A linear regression model need not be a linear function of the independent variable: linear in this context means that the conditional mean of y is linear in the parameters beta. For example, the model y=beta_1+beta_2 x+beta_3 x^2+varepsilon is linear in the parameters, beta_1, beta_2 and beta_3,, but it is not linear in x, as X_{i3}=x_i^2, a nonlinear function of xi. An illustration of this model is shown in the example, below.

If there is any linear dependence amongst the columns of X, then the parameters β cannot be estimated by least squares unless β is constrained, as, for example, by requiring the sum of some of its components to be 0. However, some linear combinations of the components of β may still be uniquely estimable in such cases. For example, the model

cannot be solved for beta_2 and beta_3 independently as the matrix of coefficients, X, has the reduced rank 2. In this case the model can be rewritten as
and can be solved to give values for hatbeta_1 and the composite entity (widehat{beta_2+2beta_3}).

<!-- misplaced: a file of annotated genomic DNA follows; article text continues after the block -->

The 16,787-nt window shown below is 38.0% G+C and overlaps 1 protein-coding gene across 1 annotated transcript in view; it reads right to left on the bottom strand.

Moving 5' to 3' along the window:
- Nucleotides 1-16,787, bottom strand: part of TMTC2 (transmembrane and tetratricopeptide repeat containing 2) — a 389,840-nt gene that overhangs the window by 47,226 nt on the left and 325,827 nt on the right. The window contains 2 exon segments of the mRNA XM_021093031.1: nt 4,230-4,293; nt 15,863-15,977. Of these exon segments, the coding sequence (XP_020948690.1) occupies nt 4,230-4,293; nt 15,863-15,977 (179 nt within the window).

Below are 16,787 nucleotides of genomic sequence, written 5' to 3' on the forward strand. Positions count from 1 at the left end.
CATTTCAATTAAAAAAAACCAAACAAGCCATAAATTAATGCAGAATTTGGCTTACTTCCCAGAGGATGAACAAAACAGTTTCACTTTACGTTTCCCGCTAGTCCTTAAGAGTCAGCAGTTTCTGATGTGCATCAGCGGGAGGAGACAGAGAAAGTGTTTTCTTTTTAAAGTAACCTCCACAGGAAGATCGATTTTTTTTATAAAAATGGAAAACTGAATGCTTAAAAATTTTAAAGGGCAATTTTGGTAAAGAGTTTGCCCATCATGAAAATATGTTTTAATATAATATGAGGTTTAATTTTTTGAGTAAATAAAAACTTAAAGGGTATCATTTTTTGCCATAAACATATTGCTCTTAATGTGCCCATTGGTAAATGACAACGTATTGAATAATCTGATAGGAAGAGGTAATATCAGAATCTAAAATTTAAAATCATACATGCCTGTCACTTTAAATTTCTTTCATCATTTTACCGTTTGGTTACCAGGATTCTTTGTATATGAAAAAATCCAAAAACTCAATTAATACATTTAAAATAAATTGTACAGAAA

Classical assumptions for linear regression include the assumptions that the sample is selected at random from the population of interest, that the dependent variable is continuous on the real line, and that the error terms follow identical and independent normal distributions, that is, that the errors are i.i.d. and Gaussian. Note that these assumptions imply that the error term does not statistically depend on the values of the independent variables, that is, that epsilon is statistically independent of the predictor variables X. This article adopts these assumptions unless otherwise stated. Note that in more advanced treatments all of these assumptions may be relaxed. In particular note that the assumption that the error terms are normally distributed is of no consequence unless the sample is very small because central limit theorems imply that, so long as the error terms have finite variance and are not too strongly correlated, the parameter estimates will be approximately normally distributed even when the underlying errors are not.